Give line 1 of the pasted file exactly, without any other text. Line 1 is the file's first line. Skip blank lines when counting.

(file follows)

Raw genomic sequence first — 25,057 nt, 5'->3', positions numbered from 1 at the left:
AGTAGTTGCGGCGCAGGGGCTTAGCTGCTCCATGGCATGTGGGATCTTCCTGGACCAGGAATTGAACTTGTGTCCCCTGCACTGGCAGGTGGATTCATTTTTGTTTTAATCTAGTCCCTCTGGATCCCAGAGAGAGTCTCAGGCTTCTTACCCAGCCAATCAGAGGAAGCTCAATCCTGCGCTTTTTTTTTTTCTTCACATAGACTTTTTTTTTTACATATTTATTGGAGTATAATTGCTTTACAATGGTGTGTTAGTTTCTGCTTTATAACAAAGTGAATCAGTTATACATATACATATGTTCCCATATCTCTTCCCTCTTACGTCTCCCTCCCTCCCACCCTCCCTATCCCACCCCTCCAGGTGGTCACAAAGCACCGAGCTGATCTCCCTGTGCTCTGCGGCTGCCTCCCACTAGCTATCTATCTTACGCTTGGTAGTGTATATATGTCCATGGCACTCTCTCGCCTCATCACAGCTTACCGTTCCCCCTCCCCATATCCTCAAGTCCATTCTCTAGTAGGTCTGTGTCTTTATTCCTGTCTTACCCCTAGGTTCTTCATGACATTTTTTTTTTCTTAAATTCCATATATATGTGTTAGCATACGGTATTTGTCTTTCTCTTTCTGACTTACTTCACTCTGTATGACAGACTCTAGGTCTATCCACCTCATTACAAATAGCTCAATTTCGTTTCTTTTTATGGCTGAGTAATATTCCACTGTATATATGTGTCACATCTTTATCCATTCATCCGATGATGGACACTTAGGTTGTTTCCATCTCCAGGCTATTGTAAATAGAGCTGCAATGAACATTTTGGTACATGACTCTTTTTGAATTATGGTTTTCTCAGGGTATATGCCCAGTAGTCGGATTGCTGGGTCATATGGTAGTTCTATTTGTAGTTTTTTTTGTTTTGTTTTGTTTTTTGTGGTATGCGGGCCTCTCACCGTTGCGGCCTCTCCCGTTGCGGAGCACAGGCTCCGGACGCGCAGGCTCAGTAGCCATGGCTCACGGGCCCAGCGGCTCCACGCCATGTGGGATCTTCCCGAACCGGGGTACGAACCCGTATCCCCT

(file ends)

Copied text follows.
Raw genomic sequence first — 25,057 nt, 5'->3', positions numbered from 1 at the left: